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Current View
PMID: 17664724

Dithranol: Recent views on its mechanism of action

K Pavithran
 Department of Dermato-Venereology, Medical College Hospital, Calicut-673008, India

Correspondence Address:
K Pavithran
Department of Dermato-Venereology, Medical College Hospital, Calicut-673008
How to cite this article:
Pavithran K. Dithranol: Recent views on its mechanism of action. Indian J Dermatol Venereol Leprol 2001;67:104-105
Copyright: (C)2001 Indian Journal of Dermatology, Venereology, and Leprology

Dithranol also known as anthralin even after 125 years since its introduction in the treatment of psoriasis still continues to be one of the indispensable topical antipsoriatic agents. The exact mechanism how anthralin exerts its beneficial effect in the treatment of psoriasis is still not well understood. Dithranol in presence of light undergoes autooxidation to produce inactive products, free radicals and reactive oxygen species. Free radical destroys DNA of cells and inactivates enzymes associated with cell proliferation and inflammation. Anthralin doesn′t appear to react with DNA to form adducts that are subject to excision repair.[1]

The central pathogenetic figure in psoriasis is T-lymphocyte which in turn stimulates keratinocyte proliferation and they themselves multiply releasing IL, TNF alpha and IFN gamma. There is upregulation of ICAM and VCAM and migration of leucocytes, monocytes and neutrophils to endothelial cells. Proliferating keratinocytes also release IL, TNF, GF and TGF resulting in inflammation. Dithranol acts on all these steps resulting in inhibition of proliferation of epidermal cells in psoriasis. It has been noted that mononuclear leucocytes are more sensitive than keratinocytes to dithranol-induced lipid peroxidation and INK activation.[2] Recently IL-8 is also assumed to play an important role in pathogenesis of psoriasis. There is an increased expression of IL-8 both in polymorphonuclear leucocytes and in affected psoriatic epidermis. Studies by Kemeny et al revealed that dithranol caused a dose-dependent decrease in IL-8 binding to cultured human keratinocytes.[3]

All the effects exerted by anthralin are caused by its redox activity leading to the generation of anthralin free radicals and oxygen radicals. These species are responsible for antiproliferative and proinflammatory effects of anthralin.[2] In vitro studies have demonstrated that antharlin inhibits human monocytes to secrete IL-6, IL-8 and TNF-alpha, but not IL-1.[4] Reactive oxygen intermediates (ROIS) generated in vivo during autooxidation of anthralin are considered as mediators of inflammatory response. But how this is translated into novel inflammatory gene expression is not yet understood. Studies by Schmidt et al[5] showed that as little as 10 micro M anthralin can activate a prototypic form of transcription factor NF- (Kappa) B, a central transcriptional regulator of inflammation and immune responses. The effects of dithranol on neutrophil superoxide generation in psoriatics have also been studied.[6] Oxidised dithranol had no effect on PMA-stimulated superoxide generation in neutrophil, but when neutrophils were exposed to dithranol before activation, there was a modest dose-related increase in superoxide generation.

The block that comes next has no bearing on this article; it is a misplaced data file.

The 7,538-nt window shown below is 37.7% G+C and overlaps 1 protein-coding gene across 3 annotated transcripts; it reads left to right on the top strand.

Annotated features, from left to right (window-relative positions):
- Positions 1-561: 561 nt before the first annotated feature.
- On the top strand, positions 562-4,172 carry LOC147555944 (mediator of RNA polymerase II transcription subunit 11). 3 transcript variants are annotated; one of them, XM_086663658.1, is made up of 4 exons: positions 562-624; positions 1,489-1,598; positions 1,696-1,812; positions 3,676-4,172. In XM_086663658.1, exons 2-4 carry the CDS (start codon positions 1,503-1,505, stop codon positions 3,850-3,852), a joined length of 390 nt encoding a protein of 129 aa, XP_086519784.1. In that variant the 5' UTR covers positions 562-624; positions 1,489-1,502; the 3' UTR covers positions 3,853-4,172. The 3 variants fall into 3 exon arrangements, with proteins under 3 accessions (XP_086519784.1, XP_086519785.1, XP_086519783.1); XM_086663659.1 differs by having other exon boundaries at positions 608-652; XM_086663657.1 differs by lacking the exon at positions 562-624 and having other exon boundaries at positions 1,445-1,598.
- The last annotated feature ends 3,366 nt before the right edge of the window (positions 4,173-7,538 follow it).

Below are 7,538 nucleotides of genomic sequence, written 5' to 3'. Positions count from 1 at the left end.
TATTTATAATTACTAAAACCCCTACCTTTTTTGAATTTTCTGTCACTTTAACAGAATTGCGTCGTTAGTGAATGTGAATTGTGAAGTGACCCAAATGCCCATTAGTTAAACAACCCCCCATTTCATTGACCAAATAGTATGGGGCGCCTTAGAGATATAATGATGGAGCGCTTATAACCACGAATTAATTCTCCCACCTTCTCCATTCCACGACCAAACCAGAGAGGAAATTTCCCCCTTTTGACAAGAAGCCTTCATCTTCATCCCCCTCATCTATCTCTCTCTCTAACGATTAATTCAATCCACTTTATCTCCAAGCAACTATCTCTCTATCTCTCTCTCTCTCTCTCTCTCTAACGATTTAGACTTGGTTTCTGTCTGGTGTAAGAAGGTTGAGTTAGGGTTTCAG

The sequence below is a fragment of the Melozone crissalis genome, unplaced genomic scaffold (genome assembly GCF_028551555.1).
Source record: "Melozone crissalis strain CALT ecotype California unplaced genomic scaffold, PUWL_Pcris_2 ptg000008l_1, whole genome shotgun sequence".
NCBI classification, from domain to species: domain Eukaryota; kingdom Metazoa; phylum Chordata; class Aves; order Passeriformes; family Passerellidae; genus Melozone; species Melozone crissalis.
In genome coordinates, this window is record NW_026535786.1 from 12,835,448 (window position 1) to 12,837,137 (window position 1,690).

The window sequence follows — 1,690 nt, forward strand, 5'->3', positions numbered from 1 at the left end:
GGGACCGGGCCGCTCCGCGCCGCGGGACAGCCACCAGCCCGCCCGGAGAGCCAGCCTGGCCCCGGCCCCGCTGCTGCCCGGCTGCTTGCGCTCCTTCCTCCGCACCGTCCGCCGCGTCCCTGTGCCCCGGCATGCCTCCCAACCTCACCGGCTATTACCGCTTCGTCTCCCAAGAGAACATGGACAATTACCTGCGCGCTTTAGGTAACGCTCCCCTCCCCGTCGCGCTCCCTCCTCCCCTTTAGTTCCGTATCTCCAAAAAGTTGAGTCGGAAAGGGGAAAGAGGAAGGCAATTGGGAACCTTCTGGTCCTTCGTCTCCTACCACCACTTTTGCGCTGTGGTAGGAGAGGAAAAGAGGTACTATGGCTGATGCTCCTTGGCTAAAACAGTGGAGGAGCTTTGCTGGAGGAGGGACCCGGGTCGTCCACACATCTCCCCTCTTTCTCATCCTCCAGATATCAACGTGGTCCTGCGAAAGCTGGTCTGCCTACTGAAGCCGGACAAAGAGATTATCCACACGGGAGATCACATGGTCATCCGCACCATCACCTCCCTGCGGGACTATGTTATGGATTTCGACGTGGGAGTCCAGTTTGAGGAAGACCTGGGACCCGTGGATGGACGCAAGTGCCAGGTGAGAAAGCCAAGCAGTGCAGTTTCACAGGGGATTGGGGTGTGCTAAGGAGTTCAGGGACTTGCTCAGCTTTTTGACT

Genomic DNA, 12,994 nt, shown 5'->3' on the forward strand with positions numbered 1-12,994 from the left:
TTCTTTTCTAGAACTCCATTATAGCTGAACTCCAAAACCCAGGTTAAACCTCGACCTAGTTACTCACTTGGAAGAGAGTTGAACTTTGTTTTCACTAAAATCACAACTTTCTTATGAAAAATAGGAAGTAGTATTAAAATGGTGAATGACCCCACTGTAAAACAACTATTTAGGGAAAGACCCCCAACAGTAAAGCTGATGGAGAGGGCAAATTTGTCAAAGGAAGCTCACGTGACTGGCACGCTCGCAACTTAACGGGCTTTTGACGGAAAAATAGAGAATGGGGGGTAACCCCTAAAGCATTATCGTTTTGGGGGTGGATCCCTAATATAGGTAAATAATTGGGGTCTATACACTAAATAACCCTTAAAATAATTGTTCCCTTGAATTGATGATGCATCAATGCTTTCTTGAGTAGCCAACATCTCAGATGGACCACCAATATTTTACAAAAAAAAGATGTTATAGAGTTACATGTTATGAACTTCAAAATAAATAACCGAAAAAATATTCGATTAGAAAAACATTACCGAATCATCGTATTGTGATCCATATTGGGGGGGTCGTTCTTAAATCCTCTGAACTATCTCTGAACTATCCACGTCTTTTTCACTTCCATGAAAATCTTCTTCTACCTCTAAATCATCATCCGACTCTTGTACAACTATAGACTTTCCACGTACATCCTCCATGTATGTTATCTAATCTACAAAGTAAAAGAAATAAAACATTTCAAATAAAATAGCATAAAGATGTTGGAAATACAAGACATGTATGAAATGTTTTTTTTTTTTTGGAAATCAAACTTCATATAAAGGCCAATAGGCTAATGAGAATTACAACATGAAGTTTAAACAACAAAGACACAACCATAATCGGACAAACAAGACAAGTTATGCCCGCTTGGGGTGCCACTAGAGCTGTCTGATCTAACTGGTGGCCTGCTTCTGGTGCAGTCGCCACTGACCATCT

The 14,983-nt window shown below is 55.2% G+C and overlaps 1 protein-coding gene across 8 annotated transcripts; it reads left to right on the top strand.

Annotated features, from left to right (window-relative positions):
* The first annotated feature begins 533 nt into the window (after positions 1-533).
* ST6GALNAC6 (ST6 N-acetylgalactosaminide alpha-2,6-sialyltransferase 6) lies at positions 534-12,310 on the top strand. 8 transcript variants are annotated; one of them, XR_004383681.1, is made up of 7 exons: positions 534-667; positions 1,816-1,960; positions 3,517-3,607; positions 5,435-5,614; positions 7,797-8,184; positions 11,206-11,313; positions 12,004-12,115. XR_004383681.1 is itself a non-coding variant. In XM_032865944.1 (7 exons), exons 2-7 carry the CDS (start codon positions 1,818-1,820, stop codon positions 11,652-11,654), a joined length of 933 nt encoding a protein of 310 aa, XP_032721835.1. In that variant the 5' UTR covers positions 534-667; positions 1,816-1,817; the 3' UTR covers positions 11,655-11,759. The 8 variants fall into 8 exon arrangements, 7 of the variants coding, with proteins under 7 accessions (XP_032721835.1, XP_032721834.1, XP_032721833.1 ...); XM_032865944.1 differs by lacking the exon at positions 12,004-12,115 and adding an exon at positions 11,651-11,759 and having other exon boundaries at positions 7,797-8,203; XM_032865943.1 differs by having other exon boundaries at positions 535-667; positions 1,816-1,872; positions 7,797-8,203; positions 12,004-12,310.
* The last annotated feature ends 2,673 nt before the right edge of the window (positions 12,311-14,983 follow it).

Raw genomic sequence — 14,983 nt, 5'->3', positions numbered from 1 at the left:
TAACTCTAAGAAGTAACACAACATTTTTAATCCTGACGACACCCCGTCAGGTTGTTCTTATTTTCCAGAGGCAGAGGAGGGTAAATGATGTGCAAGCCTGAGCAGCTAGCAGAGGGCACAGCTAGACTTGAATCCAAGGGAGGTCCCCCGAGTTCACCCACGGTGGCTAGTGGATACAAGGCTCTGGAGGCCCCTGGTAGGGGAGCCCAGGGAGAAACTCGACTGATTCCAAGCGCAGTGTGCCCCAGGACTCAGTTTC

Anthralin inhibits leukotriene production and LT B4 - omega oxidation by human neutrophils.[7] But even at high concentrations, dithrone as well as anthralin dimer did not show such an effect.

The down-regulation of epidermal growth factor (EGF) receptor on epidermal cells by dithranol also may contribute to its antipsoriatic action.[8] Dithranol induces a decrease in EGF binding in a dose dependent manner.

The effects of anthralin on human monocyte chemotaxis, superoxide anion generation and enzyme degranulation have been studied. Results showed that it potently inhibited stimulated human monocyte superoxide-anion generation and enzyme degranulation.[9] It has also been demonstrated that anthralin decreased keratinocyte TGF-alpha expression and EGF-receptor binding in vitro.[10]

There is increased lipid peroxidation in the epidermis after dithranol treatment. Malonaldehyde, one of the main products of lipid peroxidation, reacts with epidermal phosphofructokinase and glucose-6-phosphate dehydrogenase to cause enzyme inactivation by cross-linking of the enzyme protein. Enzyme inactivation leads to an inhibition of hexose monophosphate shunt and glycolysis.[11]

It has also been shown that dithranol can down regulate 12 (S) - HETE receptors in human epidermal cell line. This down regulation also contributes to its antipsoriatic effect.[12]

A new mode of action of anthralin has been suggested by Schallreuter and Pittelkow.[13] They measured membrane associated thioredoxin reductase (TR) activity in biopsy specimens from psoriatic and uninvolved skin of patients with chronic plaque type psoriasis vulgaris. Since TR contains 2 reactive thiolate groups at its active site, this enzyme reacts with anthralin to form a covalent anthralin-TR complex causing irreversible enzyme deactivation.[13] This mode of action of anthralin has been confirmed using pure TR from Escherichia coli.

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